The book contains a full-page frontispiece which I've shown above and nine full-page engravings before each section of the poetry collection, there are two smaller engravings as head- and tailpieces. 

'Bat' is one of four poems in the section 'Creatures', but perhaps sadly only 'Fish' and 'Mosquito' make it into the accompanying illustration. As the article explains, Lawrence was persuaded by Hughes-Stanton to contribute short 'prefaces' to each section and these were often the focus for the illustration. The texts Lawrence added are cryptic to say the least and seem to sometimes have only tangential contacts with the original poems (written nearly a decade earlier) so not sure they particularly 'help' in thinking about the poems. (The only link to 'Bat' is probably in the preface text that talks of how the sun's rays 'hurt the creatures that live by night', although that really speaks more to Lawrence's poem 'Man and Bat' in which the poet is trapped in his bedroom with a lost bat.) However, certainly made me think about the examples in A111 from William Blake's work and the comment made in the learning materials about taking image and text as an 'artistic totality'.

Open book

One final point was the discovery that the text of 'Bat' in this edition differs from that in the 'The Faber Book of Beasts' - the penultimate line in the latter edition, 'In China the bat is symbol of happiness.' is missing. I have to say I prefer the poem without it, a challenge for another day to discover which version of the poem originally included that extra line!

Poem Bat Poem Bat

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Steven Oliver

A lightening trip to Ashmolean Museum in Oxford

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Edited by Steven Oliver, Sunday, 29 Jan 2023, 10:26

A parental taxi-run to Oxford allowed for a hasty (15min) dash into the Ashmolean Museum and more specifically to the 'Cast Gallery' that began in 1884 as a resource for teaching classical archaeology. The following are a few 'snaps' I managed to take - along with a promise to come back and spend some quality time in the future! (spent almost more time in the loo than I did in the gallery 😆)

 Ashmolean Museum

The text is taken either from the accompanying museum labels - or from the online catalogue.

Early Greek kouros

Cast of early Greek kouros, Delphi, Greece, c. 570 BCE

'The stocky, heavily muscled naked figure stands in the schematic ‘walking’ pose copied from Egypt by early Greek sculptors, signifying motion and life. One of a pair excavated in the sanctuary of Apollo at Delphi (now in Delphi Museum). The pair used to be identified as Kleobis and Biton, after a story in Herodotus about two statues at Delphi, supposedly of these two boys from Argos, who pulled their mother, a priestess, in a cart to a festival she needed to get to. The subjects are however more likely to be heroes or exemplary worshippers of Apollo, the god of the sanctuary. Such figures could carry a range of different meanings.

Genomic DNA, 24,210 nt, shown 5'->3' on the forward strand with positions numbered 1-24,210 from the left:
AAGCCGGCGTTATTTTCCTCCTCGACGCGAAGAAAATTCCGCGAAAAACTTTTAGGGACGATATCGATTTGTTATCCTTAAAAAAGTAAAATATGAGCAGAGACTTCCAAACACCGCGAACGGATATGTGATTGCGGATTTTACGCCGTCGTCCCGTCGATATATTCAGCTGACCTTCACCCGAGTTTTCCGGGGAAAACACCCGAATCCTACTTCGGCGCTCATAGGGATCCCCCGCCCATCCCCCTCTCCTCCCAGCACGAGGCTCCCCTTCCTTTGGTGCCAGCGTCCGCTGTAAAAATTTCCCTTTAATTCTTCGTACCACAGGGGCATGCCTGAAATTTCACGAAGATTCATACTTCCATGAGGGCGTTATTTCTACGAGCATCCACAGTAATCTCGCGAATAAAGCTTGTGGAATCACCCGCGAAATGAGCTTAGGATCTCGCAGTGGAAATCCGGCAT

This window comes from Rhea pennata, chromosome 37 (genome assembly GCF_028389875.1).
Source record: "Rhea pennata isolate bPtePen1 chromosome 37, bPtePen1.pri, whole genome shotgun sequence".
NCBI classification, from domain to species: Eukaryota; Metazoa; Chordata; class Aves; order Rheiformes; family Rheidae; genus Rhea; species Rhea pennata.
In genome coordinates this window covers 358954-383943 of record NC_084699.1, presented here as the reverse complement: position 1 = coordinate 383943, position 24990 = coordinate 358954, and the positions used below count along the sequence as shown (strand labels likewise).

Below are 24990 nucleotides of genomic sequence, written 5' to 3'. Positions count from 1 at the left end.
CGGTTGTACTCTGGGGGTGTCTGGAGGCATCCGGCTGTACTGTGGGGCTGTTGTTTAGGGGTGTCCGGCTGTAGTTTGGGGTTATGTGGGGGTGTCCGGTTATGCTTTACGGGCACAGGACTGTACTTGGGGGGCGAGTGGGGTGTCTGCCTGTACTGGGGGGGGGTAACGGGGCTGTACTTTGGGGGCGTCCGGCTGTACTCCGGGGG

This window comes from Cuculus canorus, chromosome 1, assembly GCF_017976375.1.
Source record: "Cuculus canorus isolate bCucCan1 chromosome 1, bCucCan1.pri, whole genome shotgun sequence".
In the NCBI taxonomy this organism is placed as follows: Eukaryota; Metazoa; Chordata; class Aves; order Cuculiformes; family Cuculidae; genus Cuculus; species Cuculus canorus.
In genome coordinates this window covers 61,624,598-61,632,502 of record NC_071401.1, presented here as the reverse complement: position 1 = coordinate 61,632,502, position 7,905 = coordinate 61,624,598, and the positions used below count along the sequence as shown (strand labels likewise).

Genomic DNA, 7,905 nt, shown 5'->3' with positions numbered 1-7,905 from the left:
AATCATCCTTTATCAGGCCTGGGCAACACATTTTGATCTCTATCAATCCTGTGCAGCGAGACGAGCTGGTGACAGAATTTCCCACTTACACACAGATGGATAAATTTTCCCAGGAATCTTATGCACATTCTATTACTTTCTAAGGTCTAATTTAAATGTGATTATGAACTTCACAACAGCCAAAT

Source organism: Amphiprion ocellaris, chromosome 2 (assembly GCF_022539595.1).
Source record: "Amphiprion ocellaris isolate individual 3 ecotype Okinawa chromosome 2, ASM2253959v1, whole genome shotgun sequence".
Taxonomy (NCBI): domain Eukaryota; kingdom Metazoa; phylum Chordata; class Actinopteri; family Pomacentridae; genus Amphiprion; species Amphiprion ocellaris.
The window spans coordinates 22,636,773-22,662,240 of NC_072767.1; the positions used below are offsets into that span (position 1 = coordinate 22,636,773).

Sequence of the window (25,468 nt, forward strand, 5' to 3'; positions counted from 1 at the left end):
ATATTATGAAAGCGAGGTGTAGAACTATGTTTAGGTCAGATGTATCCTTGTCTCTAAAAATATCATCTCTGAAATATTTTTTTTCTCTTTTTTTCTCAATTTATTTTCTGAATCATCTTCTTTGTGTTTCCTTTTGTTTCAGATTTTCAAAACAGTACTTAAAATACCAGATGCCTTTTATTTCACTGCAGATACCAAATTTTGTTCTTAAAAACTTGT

The engraved and simply modelled body surface, and the large eyes and flat-topped head are typical of the earliest large-scale Greek statues. The long hair is elaborately carved in thick, beaded locks, an archaic aristocratic fashion of the period. The subject is beardless, yet has strong muscle development, a full scrotum, and a trimmed mat of pubic hair - he stands on the threshold of manhood.'

[Note that the hair on this kouros is shown coming over the shoulders, more like a kore - presumably a 'local' (in either time or place) variant in style?]

Image of Peplos kore 

Cast of ‘Peplos kore’, from Athenian Acropolis, c. 530 BCE

'The young woman held an offering in her outstretched left hand (missing) and wears an unusual combination of clothes: a thin underdress visible at her feet, a thick belted dress or skirt, and a short mantle. The outer clothing would have been brightly patterned and painted.'

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Athens, Acropolis Museum, inv. 679.

Found in three fragments in the 1880s, northwest of the Erechtheion on the Athenian Acropolis.

Small statue of kore type. She has long hair falling in symmetrical tresses on either side of the head and down the back, held by fillet, and crowned by stephane. She wears a chiton, a long garment held by a belt, a long jacket, and a short mantle. Studies of remaining pigment on the original marble surface have revealed complex painted decoration, with animal friezes on the long garment and lotus-palmette and running spirals on the jacket.